I admit to selfish motives in penning this piece. How one comes to allegiance and obedience to Christ is an intensely personal story. And, others may likely find nothing in it to identify with from their own experience. But for me, at this point in my life, it is important for me to describe how my life was turned inside out if only for the benefit of my progeny if no one else. This is that story.
There is some very strange stuff going on, semantically, in the Tanakh – the Old Testament. Our English translations hide much of it, allowing us to blithely assume that unclear verses are either just poorly translated or, perhaps, intended to be purposefully obscure. But, what if their obscurity/ambiguity reveals some much deeper meaning than simply the literal texts in which they appear? And, if there is a deeper meaning, what could it be, and what is it likely to be?
God’s economy is not a traditional economy but it does have some characteristics in common with them. Both are composed of a series of “transactions” – interactions between “supplier” and “acquirer”. However, this is largely where the analogy ends. The economy of God doesn’t have a measure of value that you can denominate in quantitative units. It also isn’t constrained by a finite amount of value. Its source of value is God Himself, whose resources are inexhaustible.
Not all Christians experience the same quality of spiritual life. For some, their lives are joyful, full of confidence, full of assurance of their acceptance and eventual reward, and full to overflowing with the Spirit of God, to the point that they feel compelled to give it away to those around them.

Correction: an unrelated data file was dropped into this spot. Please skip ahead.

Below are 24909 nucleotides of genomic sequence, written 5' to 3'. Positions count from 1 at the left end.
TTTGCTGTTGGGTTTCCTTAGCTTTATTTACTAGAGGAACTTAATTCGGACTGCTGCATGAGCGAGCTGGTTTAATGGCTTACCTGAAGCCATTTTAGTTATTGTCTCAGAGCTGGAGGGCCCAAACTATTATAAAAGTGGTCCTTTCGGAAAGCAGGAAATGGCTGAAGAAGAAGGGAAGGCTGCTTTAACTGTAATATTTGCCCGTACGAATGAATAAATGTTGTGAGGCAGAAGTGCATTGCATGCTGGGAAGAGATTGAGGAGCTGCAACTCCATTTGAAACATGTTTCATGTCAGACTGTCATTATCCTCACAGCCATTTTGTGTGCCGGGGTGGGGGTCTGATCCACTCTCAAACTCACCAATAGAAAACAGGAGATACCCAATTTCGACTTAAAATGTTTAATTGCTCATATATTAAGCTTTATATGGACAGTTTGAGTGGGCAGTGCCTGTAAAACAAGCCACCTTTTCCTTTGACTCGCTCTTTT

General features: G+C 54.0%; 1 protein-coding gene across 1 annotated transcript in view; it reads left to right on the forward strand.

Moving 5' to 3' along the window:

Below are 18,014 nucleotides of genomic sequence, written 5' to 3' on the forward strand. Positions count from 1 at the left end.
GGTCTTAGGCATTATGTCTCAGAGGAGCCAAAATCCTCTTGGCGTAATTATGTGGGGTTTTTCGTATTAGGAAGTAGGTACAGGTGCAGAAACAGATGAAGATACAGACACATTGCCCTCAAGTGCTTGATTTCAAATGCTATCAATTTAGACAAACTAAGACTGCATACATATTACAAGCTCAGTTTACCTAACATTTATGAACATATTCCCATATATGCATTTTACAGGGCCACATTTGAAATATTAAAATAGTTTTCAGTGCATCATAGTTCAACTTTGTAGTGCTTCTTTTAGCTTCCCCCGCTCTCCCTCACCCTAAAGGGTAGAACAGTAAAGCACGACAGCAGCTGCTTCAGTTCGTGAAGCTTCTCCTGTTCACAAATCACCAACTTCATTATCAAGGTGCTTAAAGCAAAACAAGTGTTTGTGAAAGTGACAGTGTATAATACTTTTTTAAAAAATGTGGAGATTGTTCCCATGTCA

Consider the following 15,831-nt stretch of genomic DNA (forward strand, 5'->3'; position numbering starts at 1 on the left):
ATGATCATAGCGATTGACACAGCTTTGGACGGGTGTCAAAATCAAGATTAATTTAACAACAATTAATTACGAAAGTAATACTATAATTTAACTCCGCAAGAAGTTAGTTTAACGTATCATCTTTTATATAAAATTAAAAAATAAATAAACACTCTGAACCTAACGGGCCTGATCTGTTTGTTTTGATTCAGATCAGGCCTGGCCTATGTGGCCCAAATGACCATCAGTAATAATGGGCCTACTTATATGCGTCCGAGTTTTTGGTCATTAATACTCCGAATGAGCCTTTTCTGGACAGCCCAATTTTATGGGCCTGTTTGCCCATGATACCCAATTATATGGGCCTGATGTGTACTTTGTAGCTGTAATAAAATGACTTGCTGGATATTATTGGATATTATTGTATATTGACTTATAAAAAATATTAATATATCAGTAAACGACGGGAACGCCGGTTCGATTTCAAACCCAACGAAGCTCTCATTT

For others, life is more measured, perhaps a bit more stressful, containing more concern, at least to a degree, for some of the things in their lives, resulting in worry. They are somewhat discouraged by the lack of spiritual “fruit” in their lives. They want to love, and to serve and to experience the joy of the Lord. But frustratingly, they just feel they’re stuck in a rut.
Why is the one life blessed so abundantly, while the other seems unfulfilled?
There appears to be in the Christian church today a profound misunderstanding of the working of Salvation in the Christian’s life.
On the one hand, we have the tried and true fundamental statement of salvation found in Paul’s epistle to the Ephesians (2:8):
For by grace you have been saved through faith. And this is not your own doing; it is the gift of God, not a result of works, so that no one may boast.
When one hears and receives this glorious proclamation, he breathes a groaning sigh of relief. “I no longer have to strive to please God on my own; to be ‘good’ enough; to worry that I won’t live up to God’s expectations. I’m saved and my faithfulness to Him has saved me.”
These are all legitimate conclusions for the one who has, perhaps at long last, repented and believed. God saves from His judgment those who live faithfully to Him and His Son, Jesus, the Christ.
But what is it the Christian believes who receives this reprieve? And what is it that he has agreed to in proclaiming Christ the Lord of his life?